So anyway, we have our atmosphere, and then coming from our sun, we have what's commonly called cosmic rays, but they're actually not rays. You can view them as just single protons, which is the same thing as a hydrogen nucleus. They can also be alpha particles, which is the same thing as a helium nucleus.
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And there's even a few electrons. And they're going to come in, and they're going to bump into things in our atmosphere, and they're actually going to form neutrons. So they're actually going to form neutrons. And we'll show a neutron with a lowercase n, and a 1 for its mass number. And we don't write anything, because it has no protons down here. Like we had for nitrogen, we had seven protons. So it's not really an element. It is a subatomic particle. But you have these neutrons form.
And every now and then-- and let's just be clear-- this isn't like a typical reaction. But every now and then one of those neutrons will bump into one of the nitrogen's in just the right way so that it bumps off one of the protons in the nitrogen and essentially replaces that proton with itself.
So let me make it clear. So it bumps off one of the protons. So instead of seven protons we now have six protons. But this number 14 doesn't go down to 13 because it replaces it with itself. So this still stays at And now since it only has six protons, this is no longer nitrogen, by definition. This is now carbon.
And that proton that was bumped off just kind of gets emitted. So then let me just do that in another color. And a proton that's just flying around, you could call that hydrogen 1. And it can gain an electron some ways. If it doesn't gain an electron, it's just a hydrogen ion, a positive ion, either way, or a hydrogen nucleus.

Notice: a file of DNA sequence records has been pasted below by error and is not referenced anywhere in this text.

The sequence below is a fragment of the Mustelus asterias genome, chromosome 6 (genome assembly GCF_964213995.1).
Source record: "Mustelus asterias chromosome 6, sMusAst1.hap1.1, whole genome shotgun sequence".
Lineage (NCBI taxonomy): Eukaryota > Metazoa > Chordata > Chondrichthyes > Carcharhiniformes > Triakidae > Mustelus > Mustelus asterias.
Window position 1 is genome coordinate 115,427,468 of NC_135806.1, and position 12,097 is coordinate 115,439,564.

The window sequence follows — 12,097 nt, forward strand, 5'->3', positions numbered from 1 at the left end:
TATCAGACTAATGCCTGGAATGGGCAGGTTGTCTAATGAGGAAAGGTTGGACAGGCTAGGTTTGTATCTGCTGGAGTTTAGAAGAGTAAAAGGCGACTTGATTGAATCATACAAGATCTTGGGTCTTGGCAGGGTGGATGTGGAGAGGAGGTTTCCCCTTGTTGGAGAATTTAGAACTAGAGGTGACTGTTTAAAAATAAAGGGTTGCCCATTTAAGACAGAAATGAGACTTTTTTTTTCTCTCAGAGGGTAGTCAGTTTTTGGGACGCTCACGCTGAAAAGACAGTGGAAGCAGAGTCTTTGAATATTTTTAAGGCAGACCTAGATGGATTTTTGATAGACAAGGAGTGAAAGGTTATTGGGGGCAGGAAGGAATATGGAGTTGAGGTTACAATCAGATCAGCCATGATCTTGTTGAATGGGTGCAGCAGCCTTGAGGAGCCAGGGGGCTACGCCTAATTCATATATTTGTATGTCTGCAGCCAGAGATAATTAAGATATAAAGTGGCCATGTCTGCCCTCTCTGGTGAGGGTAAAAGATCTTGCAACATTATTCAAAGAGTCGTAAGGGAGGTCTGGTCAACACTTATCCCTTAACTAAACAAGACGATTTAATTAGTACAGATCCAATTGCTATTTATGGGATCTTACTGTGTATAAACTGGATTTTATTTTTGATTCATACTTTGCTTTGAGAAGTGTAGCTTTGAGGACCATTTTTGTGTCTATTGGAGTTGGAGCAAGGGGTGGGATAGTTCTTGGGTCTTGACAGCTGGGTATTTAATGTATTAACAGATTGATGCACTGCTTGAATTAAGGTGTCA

But this process-- and once again, it's not a typical process, but it happens every now and then-- this is how carbon forms. So this right here is carbon You can essentially view it as a nitrogen where one of the protons is replaced with a neutron.
And what's interesting about this is this is constantly being formed in our atmosphere, not in huge quantities, but in reasonable quantities. So let me write this down.
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And let me be very clear. Let's look at the periodic table over here. So carbon by definition has six protons, but the typical isotope, the most common isotope of carbon is carbon So carbon is the most common. So most of the carbon in your body is carbon But what's interesting is that a small fraction of carbon forms, and then this carbon can then also combine with oxygen to form carbon dioxide.
And then that carbon dioxide gets absorbed into the rest of the atmosphere, into our oceans. It can be fixed by plants. When people talk about carbon fixation, they're really talking about using mainly light energy from the sun to take gaseous carbon and turn it into actual kind of organic tissue. And so this carbon, it's constantly being formed. It makes its way into oceans-- it's already in the air, but it completely mixes through the whole atmosphere-- and the air.
And then it makes its way into plants. And plants are really just made out of that fixed carbon, that carbon that was taken in gaseous form and put into, I guess you could say, into kind of a solid form, put it into a living form. That's what wood pretty much is. It gets put into plants, and then it gets put into the things that eat the plants. So that could be us. Now why is this even interesting?
Half-life and carbon dating (video) | Nuclei | Khan Academy
I've just explained a mechanism where some of our body, even though carbon is the most common isotope, some of our body, while we're living, gets made up of this carbon thing. Well, the interesting thing is the only time you can take in this carbon is while you're alive, while you're eating new things.